SPRING HILL — Contrary to the stealth of Union troops in 1864, the Blue and the Gray enlisted for the 37th annual Brooksville Raid Re-enactment will descend this weekend with the clatter of hooves, the percussion of musket fire and the boom of cannons.
The re-enactment will take place Saturday and Sunday at the Sand Hill Scout Reservation, where skirmishes may have been fought that July nearly 153 years ago.
While mere onlookers were likely just wee ones on those three summer days, as many as 10,000 visitors are expected each day for this year's replication, officials say.
In other contrasts: Union interlopers numbered a reported 240, disembarked from two ships making landfall at the mouth of the Anclote River, scrambling through woods and gnarly mangroves to Bayport. Re-enactors and their families this year are estimated at 1,500 strong, arriving by pickup truck, horse trailer and RV from throughout Florida and surrounding states to play roles in the largest Civil War replay in the Sunshine State.
Also, Yanks came with pillage on their minds, to destroy salt plants and a cotton warehouse at Bayport, to burn crops, drive off cattle and otherwise disrupt Florida's food sources flowing to Confederate armies farther north. The re-enactors come with pitched battle in mind.
The original soldiers of Blue were likely young and eager. Many of the Gray they encountered were certainly so.
Otherwise, authenticity is the byword, said re-enactment co-chairwomen Joan Casey, involved with the nitty-gritty, and Mary Sheldon, researcher of Civil War histories and times.
The event, sponsored by the Hernando Historical Museum Association and North Pinellas County Scout Sertoma Club, aims to keep history alive and enables hands-on immersion with the war that took more American lives on U.S. land than any other.
Re-enactors will tote in 28 cannons and 60 horses to stage mock battles each day, with both North and South to be accorded a "win." Cannons are coming from as far away as Leesburg, Ga., and as close as Bushnell. Re-enactors bring their own mounts.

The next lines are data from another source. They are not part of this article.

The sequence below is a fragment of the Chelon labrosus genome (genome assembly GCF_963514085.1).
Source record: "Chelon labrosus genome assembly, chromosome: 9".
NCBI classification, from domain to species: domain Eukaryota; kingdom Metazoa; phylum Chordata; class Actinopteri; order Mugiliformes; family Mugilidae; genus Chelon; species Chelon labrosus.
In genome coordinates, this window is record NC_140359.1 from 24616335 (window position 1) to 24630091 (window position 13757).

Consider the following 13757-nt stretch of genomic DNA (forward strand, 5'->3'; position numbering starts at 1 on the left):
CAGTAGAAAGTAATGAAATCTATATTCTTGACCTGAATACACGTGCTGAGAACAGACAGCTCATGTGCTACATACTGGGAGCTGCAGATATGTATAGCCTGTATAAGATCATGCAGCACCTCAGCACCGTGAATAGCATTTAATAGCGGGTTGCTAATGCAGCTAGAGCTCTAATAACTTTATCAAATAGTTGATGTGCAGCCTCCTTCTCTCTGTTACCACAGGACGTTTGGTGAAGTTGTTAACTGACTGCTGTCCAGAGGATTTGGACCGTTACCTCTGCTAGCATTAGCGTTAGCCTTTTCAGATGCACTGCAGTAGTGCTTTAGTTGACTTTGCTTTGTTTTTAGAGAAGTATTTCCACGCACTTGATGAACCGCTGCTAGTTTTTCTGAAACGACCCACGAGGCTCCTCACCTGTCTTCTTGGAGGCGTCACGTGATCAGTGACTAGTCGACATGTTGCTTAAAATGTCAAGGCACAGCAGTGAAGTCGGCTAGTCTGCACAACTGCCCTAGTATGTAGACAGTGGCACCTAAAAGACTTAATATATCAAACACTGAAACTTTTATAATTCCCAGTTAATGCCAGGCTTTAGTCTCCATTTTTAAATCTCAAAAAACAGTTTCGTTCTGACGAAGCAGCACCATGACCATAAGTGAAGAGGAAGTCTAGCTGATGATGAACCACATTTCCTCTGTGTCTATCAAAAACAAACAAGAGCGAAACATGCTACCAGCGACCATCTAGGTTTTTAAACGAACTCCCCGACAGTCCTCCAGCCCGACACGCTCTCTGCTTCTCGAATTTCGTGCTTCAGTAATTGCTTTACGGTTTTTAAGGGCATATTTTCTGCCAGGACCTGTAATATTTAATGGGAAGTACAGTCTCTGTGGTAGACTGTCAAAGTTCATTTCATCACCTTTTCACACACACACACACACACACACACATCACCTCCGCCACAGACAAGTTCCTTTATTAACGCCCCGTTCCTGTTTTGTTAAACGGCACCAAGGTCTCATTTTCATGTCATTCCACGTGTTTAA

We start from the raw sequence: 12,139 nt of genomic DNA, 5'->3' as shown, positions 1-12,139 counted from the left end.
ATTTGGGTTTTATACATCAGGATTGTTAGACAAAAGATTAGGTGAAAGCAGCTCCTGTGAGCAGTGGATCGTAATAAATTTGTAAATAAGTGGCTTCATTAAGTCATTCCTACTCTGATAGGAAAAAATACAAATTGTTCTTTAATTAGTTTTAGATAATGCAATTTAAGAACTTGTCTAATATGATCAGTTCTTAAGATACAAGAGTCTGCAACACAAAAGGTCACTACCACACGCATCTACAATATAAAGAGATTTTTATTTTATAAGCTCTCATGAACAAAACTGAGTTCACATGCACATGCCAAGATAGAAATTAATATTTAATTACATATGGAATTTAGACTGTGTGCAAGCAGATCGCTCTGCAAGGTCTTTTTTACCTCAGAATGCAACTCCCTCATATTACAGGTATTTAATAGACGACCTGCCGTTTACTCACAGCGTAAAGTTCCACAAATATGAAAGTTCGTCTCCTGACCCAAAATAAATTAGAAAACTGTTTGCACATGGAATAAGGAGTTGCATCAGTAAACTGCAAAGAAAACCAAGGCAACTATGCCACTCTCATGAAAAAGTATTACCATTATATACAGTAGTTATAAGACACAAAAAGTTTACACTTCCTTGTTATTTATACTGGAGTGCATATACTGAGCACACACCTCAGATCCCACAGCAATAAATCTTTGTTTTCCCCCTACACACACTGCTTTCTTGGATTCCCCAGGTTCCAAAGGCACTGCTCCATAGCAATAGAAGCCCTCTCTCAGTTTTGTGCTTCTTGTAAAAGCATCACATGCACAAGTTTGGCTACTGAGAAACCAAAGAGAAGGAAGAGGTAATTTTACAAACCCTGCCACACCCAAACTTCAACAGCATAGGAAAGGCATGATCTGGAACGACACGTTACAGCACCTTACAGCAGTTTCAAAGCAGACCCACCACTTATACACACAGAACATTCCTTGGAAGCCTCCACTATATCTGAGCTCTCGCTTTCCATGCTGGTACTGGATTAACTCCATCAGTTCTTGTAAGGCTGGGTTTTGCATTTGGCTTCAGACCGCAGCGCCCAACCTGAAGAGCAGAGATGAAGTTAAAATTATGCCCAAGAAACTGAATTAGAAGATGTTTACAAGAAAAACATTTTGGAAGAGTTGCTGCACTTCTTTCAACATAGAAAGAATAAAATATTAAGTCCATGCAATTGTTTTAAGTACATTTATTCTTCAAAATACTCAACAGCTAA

"Most artillery is authentic rather than replicas," Casey said. Performers wear authentically reconstructed uniforms of wool, uncomfortably hot in these climes, she noted.
About 50 sutlers, or tradesmen, who followed the troops will replicate their roles, serving up food that enhanced standard rations and selling nonarmament supplies to soldiers.
Visitors line up for fry bread, which was most popular, too, among real-life soldiers, Casey said. Essentially handmade palm-size dough flats fried in oil over a wood-burning stove, they may be topped with fried apples "or anything."
Recent, highly appreciated sutler additions to re-enactment menus are ice cream and ices. The ice cream maker researched her subject, authenticating that it was available during the Civil War, Casey said. Among other offerings, "Root beer is made the old-fashioned way," Casey said, as much as it can be while adhering to modern-day food safety rules.
Sutlers also will hawk such wares as replica uniforms and patches, powder horns, tin cups, hopsacking aprons and ladies dresses.
Period dresses are required for attendance at a ladies tea and ball on opening day. Sutlers, too, will be attired according to the late 1800s.
The 7 lbs. of Bacon Mess Band, appearing daily, will be suitably togged, as well.
With a nod to current comfort, visitors may bring their own lawn chairs; a limited number will be available for rent for $2.